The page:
The Danish Newspaper Publishers’ Association sets up a committee to revise the basic rules in accordance with the Penal Code Council’s statements on the sanctity of private life (Report No. 601/1971). The committee consists of the chairman, Supreme Court Attorney Børge Koch, and representatives of the Association, the Danish Journalists’ Union and Danmarks Radio (the Danish Broadcasting Corporation). It is the wish of the Danish Journalists’ Union that rules be laid down “that can safeguard the conditions necessary for freedom of speech, free access to collect and publish information and news”, and rules to safeguard the integrity of journalists in connection with the exercise of their assignments.
1977 The report “Information concerning and draft of rules for sound press ethics and the brief of the Press Council” is released.
The committee set up in 1974 releases its report. The report contains drafts of advisory press ethical rules and the brief of the Press Council. It is proposed that the Press Council be established with 6 members: one chairman appointed by the President of the Supreme Court, one member appointed by the Danish Newspaper Publishers’ Association, one member appointed by Danmarks Radio, two members appointed by the Danish Journalists’ Union, and one public representative appointed by the Ombudsman of the Danish Parliament.
1981 The Danish Newspaper Publishers’ Association adopts the committee’s proposal for press ethical rules (“sound press ethics”).
The Danish Journalists’ Union and the Danish Newspaper Publishers’ Association are unable to reach an agreement on the committee’s proposal regarding the principles of “non-information” and journalists’ integrity, so only the Danish Newspaper Publishers’ Association accedes to the rules governing the Press Council. The rules are advisory and contain three sections: correct information, conduct contrary to sound press ethics, and court reporting.
1985 Release of the Media Commission’s Final Report No. 1029/1985.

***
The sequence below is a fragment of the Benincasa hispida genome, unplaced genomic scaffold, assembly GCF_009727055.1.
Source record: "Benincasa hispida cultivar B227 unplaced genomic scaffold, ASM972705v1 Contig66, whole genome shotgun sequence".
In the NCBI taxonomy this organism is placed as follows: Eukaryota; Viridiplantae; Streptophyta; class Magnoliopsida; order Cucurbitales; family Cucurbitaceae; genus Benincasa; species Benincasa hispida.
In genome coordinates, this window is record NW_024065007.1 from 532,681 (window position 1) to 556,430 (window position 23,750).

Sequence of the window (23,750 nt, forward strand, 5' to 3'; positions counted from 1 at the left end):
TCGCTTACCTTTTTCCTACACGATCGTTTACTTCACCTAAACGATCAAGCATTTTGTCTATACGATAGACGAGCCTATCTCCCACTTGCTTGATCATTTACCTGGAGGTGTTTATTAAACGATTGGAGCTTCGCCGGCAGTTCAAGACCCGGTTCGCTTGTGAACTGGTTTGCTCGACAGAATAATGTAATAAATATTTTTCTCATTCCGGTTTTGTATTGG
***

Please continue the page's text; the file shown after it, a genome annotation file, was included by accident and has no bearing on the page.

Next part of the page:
The Commission’s deliberations include proposals for the introduction of uniform press ethical rules and the foundation of a common complaints board for all mass media. This board is to be competent to issue orders for publication of corrections, reproofs etc.
1986 Appointment of the Media Liability Committee.
The brief of the Committee is, amongst other things, to examine the possibility of establishing a new body to be in charge of functions that were formerly the province of the Corrective Statements Board, the Press Council and the Radio Council. The Committee consists of a chairman, Justice of the Supreme Court Else Mols, and representatives of the Association of the Danish Specialist Press, the Danish Magazine Publishers’ Association, the Danish Newspaper Publishers’ Association, the General Directorate of the Royal Danish Post Office, the Danish Journalists’ Union, Danmarks Radio, TV 2, the Danish Bar and Law Society, the Ministry of Justice and the Prime Minister’s Office.
1990 The Media Liability Committee releases Report No.1205/1990, which includes “Advisory rules of sound press ethics”.
The Committee emphasises in its report that detailed ethical rules should not be incorporated directly in the Act. They are an expression of the media’s own ethical standards. New situations may arise, and an ethical standard may be affected by the change of views over time. Finally, ethical regulations should be advisory only. The Committee therefore proposed that the Act should contain a general clause according to which the content and conduct of the media shall be in accordance with sound press ethics. It is a matter for the Press Council to determine whether conduct has been contrary to sound press ethics in an individual instance. Such determination shall not be entirely independent, since the Committee’s proposed “Advisory rules of sound press ethics” are to form the basis of what “sound press ethics” means in detailed terms. The Committee’s proposal for advisory rules was based on the rules adopted by the Danish Newspaper Publishers’ Association in 1981, but incorporated the principles of “non-information” and the integrity of journalists that the Danish Journalists’ Union had wished to be included.
1991 Adoption of the Media Liability Act (Act No. 348 of 6 June 1991).
The bill is in accordance with the rules of sound press ethics proposed by the Media Liability Committee. “Advisory rules of sound press ethics” forms an annex to the bill (Bill 132 of 6 February 1991).
1992 Appointment of the Press Council; entry into force of the Media Liability Act.
As a complaints authority, the Press Council is briefed to discharge the functions
hitherto the province of the Danish Press Council, the Corrective Statements Board
and the Radio Council. The Press Council will consist of a Chairman and Deputy
Chairman to be appointed upon recommendation by the President of the Supreme
Court, two members to be appointed upon recommendation by the Danish
Journalists´ Union, two members be to appointed to represent the editorial
managements upon recommendation by the media, and two members to be
appointed as public representatives upon recommendation by the Danish Council for